And poppies or charms can make us sleep as well
And better than thy stroke. Why swellst thou then?
One short sleep past, we wake eternally,
And death shall be no more; Death, thou shalt die!
« Last Edit: April 09, 2014, 04:43:21 pm by Alia »
The road of excess leads to the palace of wisdom - William Blake


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« Reply #5 on: April 11, 2014, 12:55:21 am »
Thanks Alia, I love Coleridge and I love RotAM. 
Enjoyed Marvell, have not heard of him before.  :D
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« Reply #6 on: April 12, 2014, 08:28:30 pm »
Don't know much about poetry, but I like this one:

The Frivolous Cake

A freckled and frivolous cake there was
That sailed upon a pointless sea,
Or any lugubrious lake there was
In a manner emphatic and free.
How jointlessly, and how jointlessly
The frivolous cake sailed by
On the waves of the ocean that pointlessly
Threw fish to the lilac sky.

Oh, plenty and plenty of hake there was
Of a glory beyond compare,
And every conceivable make there was
Was tossed through the lilac air.

Up the smooth billows and over the crests
Of the cumbersome combers flew
The frivolous cake with a knife in the wake
Of herself and her curranty crew.
Like a swordfish grim it would bounce and skim
(This dinner knife fierce and blue) ,
And the frivolous cake was filled to the brim
With the fun of her curranty crew.

Oh, plenty and plenty of hake there was
Of a glory beyond compare -
And every conceivable make there was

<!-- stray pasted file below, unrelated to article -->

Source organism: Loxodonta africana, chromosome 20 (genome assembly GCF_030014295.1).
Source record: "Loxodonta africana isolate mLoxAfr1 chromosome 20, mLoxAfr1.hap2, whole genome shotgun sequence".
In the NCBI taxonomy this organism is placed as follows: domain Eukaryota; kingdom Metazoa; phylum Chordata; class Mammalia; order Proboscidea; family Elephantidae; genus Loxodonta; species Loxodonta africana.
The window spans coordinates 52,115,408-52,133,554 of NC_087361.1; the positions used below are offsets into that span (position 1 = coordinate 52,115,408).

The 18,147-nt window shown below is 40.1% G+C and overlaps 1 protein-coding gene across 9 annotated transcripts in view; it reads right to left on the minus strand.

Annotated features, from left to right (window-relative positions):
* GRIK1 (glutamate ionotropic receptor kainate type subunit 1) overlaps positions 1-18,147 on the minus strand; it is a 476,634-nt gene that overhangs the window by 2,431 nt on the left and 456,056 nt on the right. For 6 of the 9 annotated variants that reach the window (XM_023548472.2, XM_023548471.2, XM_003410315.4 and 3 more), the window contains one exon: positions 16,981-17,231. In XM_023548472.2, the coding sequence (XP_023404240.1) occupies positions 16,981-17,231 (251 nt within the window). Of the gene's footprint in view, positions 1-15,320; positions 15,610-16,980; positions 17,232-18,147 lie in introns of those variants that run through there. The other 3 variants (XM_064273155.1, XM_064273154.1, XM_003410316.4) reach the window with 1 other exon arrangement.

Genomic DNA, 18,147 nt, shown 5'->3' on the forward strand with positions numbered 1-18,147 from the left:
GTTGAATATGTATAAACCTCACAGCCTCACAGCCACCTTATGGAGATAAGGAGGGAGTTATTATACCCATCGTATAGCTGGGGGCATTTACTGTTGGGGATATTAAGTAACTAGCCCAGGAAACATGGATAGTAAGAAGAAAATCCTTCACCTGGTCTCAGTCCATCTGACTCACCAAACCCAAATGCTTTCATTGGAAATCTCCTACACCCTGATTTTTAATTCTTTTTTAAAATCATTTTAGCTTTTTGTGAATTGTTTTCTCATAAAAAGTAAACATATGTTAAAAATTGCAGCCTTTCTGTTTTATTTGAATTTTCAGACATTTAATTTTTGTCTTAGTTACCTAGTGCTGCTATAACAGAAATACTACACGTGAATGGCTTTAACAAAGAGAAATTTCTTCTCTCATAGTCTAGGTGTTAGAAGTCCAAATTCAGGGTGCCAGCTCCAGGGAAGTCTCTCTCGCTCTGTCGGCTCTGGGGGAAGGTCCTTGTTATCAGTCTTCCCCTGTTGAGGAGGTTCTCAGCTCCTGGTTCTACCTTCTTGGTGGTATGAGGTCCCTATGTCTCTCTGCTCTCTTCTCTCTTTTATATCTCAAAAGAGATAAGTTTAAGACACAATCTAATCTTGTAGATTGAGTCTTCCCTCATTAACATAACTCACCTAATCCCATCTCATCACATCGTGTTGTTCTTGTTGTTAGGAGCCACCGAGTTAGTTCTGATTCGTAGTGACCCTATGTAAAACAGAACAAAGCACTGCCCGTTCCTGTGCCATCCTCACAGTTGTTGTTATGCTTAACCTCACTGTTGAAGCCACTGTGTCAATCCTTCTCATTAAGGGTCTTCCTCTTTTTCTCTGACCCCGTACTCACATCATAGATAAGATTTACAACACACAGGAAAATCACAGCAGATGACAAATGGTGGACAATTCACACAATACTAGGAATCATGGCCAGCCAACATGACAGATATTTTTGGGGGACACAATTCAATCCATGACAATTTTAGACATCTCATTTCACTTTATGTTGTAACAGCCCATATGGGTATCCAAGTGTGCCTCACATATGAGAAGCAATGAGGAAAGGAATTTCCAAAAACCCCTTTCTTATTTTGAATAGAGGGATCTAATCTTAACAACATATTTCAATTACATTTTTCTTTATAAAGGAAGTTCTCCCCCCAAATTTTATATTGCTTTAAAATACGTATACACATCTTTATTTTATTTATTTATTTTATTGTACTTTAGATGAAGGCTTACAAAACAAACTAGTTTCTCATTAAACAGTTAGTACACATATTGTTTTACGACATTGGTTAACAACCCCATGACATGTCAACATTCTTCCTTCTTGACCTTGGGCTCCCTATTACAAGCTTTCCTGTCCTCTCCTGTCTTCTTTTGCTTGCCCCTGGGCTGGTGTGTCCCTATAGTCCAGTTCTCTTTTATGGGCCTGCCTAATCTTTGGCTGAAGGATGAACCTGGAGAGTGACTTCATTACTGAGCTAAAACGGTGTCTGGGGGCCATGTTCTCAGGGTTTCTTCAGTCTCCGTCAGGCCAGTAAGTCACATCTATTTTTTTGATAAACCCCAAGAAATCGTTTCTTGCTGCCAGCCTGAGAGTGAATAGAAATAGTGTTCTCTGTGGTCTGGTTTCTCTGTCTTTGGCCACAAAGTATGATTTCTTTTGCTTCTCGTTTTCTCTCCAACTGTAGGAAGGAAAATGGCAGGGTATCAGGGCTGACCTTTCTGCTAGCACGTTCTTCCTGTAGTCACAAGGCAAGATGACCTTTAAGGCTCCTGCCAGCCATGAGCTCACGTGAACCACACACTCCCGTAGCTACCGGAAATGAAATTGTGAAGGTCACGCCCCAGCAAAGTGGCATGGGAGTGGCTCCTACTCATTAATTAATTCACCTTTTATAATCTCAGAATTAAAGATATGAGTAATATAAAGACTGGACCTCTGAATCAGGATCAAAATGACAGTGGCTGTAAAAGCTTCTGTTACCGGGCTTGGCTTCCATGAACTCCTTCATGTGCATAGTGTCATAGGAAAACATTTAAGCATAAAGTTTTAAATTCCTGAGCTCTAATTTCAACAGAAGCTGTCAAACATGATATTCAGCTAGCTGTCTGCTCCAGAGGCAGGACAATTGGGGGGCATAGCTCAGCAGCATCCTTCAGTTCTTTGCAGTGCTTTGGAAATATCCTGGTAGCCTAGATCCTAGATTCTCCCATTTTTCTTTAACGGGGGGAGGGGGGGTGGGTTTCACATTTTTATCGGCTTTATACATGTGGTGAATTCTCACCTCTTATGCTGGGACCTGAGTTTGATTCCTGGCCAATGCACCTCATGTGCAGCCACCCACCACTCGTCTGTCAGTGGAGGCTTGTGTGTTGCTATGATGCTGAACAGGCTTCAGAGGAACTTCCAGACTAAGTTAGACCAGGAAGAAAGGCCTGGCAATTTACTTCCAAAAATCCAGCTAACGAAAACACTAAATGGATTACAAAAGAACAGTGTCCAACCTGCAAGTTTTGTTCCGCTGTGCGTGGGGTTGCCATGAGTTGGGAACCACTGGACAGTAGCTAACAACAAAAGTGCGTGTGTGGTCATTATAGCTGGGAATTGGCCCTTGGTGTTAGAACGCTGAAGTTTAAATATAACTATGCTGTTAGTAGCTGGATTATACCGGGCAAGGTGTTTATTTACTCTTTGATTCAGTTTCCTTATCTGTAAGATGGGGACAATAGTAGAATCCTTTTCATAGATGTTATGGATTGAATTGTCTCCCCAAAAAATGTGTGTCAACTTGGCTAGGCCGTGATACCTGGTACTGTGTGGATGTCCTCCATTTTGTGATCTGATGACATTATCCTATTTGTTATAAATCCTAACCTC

Was tossed through the lilac air.

Around the shores of the Elegant Isles
Where the cat-fish bask and purr
And lick their paws with adhesive smiles
And wriggle their fins of fur,
They fly and fly 'neath the lilac sky -
The frivolous cake, and the knife
Who winketh his glamorous indigo eye
In the wake of his future wife.

The crumbs blow free down the pointless sea
To the beat of a cakey heart
And the sensitive steel of the knife can feel
That love is a race apart
In the speed of the lingering light are blown
The crumbs to the hake above,
And the tropical air vibrates to the drone
Of a cake in the throes of love.

from Titus Groan by Mervyn Peake


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« Reply #7 on: April 17, 2014, 06:49:07 pm »
Here is a link to Blake's "Proverbs of Hell" from "Marriage of Hell". It's not exactly poetry as such but many of them are really witty. And some are pretty revolutionary for someone who lived at the turn of 18th century.
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« Reply #8 on: April 17, 2014, 10:45:59 pm »
This popped up on my FacedancerBook feed, reminding me how I love EAP.
Annabel Lee

It was many and many a year ago,
In a kingdom by the sea,
That a maiden there lived whom you may know
By the name of ANNABEL LEE;
And this maiden she lived with no other thought
Than to love and be loved by me.

I was a child and she was a child,
In this kingdom by the sea;
But we loved with a love that was more than love-
I and my Annabel Lee;
With a love that the winged seraphs of heaven
Coveted her and me.

And this was the reason that, long ago,
In this kingdom by the sea,
A wind blew out of a cloud, chilling
My beautiful Annabel Lee;
So that her highborn kinsman came